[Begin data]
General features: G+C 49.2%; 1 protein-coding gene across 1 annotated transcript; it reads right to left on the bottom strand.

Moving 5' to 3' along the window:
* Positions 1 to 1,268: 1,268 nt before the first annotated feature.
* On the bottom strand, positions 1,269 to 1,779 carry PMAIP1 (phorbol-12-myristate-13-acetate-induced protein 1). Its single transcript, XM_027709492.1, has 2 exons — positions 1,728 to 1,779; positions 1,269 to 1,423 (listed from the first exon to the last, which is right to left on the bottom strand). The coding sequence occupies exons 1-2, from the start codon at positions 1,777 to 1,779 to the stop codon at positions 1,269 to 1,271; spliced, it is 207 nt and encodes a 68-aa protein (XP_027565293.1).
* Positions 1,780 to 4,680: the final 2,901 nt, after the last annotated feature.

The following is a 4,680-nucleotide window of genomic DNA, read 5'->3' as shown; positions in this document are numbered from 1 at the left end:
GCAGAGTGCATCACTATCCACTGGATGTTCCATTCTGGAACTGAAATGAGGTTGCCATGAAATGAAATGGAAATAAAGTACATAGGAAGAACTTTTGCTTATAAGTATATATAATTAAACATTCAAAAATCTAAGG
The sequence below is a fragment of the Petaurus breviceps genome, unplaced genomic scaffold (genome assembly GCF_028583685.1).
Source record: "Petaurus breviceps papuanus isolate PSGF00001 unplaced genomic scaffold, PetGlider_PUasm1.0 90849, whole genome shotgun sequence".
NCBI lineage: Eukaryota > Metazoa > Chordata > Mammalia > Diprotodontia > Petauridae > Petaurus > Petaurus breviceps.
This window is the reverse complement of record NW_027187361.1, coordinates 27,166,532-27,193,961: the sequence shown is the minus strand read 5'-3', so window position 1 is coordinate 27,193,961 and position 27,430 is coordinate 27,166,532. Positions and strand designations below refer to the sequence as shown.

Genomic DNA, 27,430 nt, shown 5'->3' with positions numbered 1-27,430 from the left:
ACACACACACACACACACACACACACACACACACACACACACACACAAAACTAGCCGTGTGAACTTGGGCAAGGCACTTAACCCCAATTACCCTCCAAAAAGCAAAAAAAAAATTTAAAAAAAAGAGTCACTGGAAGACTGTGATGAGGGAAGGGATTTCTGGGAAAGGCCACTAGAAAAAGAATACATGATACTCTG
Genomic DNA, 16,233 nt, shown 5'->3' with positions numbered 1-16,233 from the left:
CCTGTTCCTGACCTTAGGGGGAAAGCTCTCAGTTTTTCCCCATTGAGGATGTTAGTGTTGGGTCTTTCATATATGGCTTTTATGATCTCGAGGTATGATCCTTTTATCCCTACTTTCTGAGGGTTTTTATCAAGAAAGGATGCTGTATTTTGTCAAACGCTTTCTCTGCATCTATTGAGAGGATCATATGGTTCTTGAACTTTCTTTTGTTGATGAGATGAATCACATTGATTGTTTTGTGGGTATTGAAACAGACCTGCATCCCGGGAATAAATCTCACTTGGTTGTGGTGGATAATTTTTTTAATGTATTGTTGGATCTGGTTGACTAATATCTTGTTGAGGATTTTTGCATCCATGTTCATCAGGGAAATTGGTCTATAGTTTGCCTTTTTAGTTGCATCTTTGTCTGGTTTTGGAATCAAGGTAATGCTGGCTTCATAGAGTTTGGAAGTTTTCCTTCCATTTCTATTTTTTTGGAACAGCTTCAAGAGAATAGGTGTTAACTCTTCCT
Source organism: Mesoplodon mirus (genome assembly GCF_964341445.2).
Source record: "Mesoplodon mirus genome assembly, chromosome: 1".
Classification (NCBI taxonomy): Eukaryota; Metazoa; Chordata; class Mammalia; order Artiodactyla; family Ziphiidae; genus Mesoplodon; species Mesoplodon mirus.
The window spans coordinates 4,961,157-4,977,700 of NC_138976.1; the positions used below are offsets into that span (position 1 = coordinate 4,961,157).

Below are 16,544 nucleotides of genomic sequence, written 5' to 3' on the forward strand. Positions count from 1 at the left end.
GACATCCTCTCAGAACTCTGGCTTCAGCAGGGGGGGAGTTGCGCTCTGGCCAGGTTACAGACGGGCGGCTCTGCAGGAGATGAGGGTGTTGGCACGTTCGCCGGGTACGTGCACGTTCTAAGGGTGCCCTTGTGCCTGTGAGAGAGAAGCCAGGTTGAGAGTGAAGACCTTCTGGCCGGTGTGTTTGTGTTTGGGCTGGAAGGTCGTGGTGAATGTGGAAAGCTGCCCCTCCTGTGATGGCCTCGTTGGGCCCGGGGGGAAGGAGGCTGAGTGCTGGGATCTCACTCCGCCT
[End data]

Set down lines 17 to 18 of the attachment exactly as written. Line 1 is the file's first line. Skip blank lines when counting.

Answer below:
Source record: "Mesoplodon mirus genome assembly, chromosome: 1".
Classification (NCBI taxonomy): Eukaryota; Metazoa; Chordata; class Mammalia; order Artiodactyla; family Ziphiidae; genus Mesoplodon; species Mesoplodon mirus.